The legislature limited the scope of a rescission hearing to four specific issues, none of which involve an agency's failure to designate chemical tests. 625 ILCS 5/2-118.1(b) (West 1996). The primary rule of statutory construction is to ascertain and give effect to the intention of the legislature, and that inquiry appropriately begins with the language of the statute. People v. Woodard, 175 Ill. 2d 435, 443, 677 N.E.2d 935, 939 (1997). In determining legislative intent, courts must give statutory language its plain and ordinary meaning. Lucas v. Lakin, 175 Ill. 2d 166, 171, 676 N.E.2d 637, 640 (1997). A plain and ordinary reading of section 2-118.1(b) indicates defendant may not raise the issue of the Department's failure to meet the designation requirement.

However, the Supreme Court of Illinois has not followed section 2-118.1(b) literally. See People v. Hamilton, 118 Ill. 2d 153, 160, 514 N.E.2d 965, 969 (1987); People v. Badoud, 122 Ill. 2d 50, 54, 521 N.E.2d 884, 886 (1988). In Hamilton (118 Ill. 2d at 160, 514 N.E.2d at 969), the Supreme Court of Illinois held it was appropriate for a defendant to challenge the validity of the chemical test even though that issue was not enumerated in section 2-118.1(b). The court reasoned that the implied consent statute specifically conditioned summary suspension on whether the law enforcement agency complied with certain chemical testing procedures. 625 ILCS 5/11-501.1(a) (West 1996). Therefore, it inescapably followed that a licensee should be permitted to contest the validity of the test results at a rescission of summary suspension hearing. Hamilton, 118 Ill. 2d at 160, 514 N.E.2d at 969.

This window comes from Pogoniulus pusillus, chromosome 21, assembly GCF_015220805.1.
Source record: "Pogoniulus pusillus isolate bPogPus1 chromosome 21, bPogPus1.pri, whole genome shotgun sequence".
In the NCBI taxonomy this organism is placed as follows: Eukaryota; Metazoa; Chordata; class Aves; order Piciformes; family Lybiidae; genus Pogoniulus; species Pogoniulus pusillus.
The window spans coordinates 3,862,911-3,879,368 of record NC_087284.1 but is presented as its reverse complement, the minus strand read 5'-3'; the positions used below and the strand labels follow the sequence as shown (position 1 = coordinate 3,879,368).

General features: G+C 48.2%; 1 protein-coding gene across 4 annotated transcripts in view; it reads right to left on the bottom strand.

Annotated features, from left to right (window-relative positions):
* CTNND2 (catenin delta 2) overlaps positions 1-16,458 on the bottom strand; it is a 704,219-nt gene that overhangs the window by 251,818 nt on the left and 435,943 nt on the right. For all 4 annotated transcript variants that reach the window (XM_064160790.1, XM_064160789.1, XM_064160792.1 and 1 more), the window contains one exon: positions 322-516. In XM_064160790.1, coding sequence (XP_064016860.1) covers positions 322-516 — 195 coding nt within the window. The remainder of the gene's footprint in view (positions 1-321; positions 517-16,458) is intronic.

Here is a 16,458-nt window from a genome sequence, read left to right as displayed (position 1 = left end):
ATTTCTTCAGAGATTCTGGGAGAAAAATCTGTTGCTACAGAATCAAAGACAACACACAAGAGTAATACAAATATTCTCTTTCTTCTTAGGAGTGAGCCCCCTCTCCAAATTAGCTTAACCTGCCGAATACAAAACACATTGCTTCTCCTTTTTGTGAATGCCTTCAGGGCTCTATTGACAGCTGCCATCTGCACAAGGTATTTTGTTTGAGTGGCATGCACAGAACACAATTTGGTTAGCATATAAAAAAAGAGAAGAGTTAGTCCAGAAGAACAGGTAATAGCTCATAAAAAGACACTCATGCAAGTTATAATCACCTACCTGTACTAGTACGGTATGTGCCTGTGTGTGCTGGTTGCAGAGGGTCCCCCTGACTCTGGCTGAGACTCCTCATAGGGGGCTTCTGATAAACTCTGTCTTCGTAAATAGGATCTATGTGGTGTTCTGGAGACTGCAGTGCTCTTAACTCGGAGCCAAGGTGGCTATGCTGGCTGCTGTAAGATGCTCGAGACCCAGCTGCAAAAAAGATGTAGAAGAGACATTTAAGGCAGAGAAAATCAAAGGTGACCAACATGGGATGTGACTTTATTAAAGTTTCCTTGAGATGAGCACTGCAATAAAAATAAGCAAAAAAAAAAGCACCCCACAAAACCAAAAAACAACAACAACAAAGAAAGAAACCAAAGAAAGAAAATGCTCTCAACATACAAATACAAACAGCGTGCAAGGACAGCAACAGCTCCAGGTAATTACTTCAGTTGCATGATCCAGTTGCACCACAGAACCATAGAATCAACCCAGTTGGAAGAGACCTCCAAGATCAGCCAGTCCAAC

In Badoud (122 Ill. 2d at 54, 521 N.E.2d at 886), the court held a defendant could raise deficiencies in a police officer's sworn report, even though such issue was not enumerated in section 2-118.1(b). The court relied upon another portion of the statute that provided the hearing "may be conducted upon a review of the law enforcement officer's own official reports." 625 ILCS 5/2-118.1(b) (West 1996). The court stated: "It would seem incongruous to permit conducting a hearing based on a report and yet not permit examination of whether the report was properly sworn." Badoud, 122 Ill. 2d at 54, 521 N.E.2d at 886.